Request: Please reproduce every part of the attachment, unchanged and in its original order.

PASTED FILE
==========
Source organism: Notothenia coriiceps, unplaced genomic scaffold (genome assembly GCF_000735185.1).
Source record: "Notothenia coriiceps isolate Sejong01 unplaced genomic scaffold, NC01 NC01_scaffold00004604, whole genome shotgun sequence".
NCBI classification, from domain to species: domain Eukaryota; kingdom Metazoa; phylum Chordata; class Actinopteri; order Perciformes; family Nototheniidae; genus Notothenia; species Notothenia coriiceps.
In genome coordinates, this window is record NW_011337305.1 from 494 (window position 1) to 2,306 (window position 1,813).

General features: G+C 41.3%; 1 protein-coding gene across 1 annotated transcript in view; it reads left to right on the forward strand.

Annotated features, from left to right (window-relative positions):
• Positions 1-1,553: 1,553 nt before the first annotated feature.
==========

Source organism: Notothenia coriiceps, unplaced genomic scaffold (genome assembly GCF_000735185.1).
Source record: "Notothenia coriiceps isolate Sejong01 unplaced genomic scaffold, NC01 NC01_scaffold00004604, whole genome shotgun sequence".
NCBI classification, from domain to species: domain Eukaryota; kingdom Metazoa; phylum Chordata; class Actinopteri; order Perciformes; family Nototheniidae; genus Notothenia; species Notothenia coriiceps.
In genome coordinates, this window is record NW_011337305.1 from 494 (window position 1) to 2,306 (window position 1,813).

General features: G+C 41.3%; 1 protein-coding gene across 1 annotated transcript in view; it reads left to right on the forward strand.

Annotated features, from left to right (window-relative positions):
• Positions 1-1,553: 1,553 nt before the first annotated feature.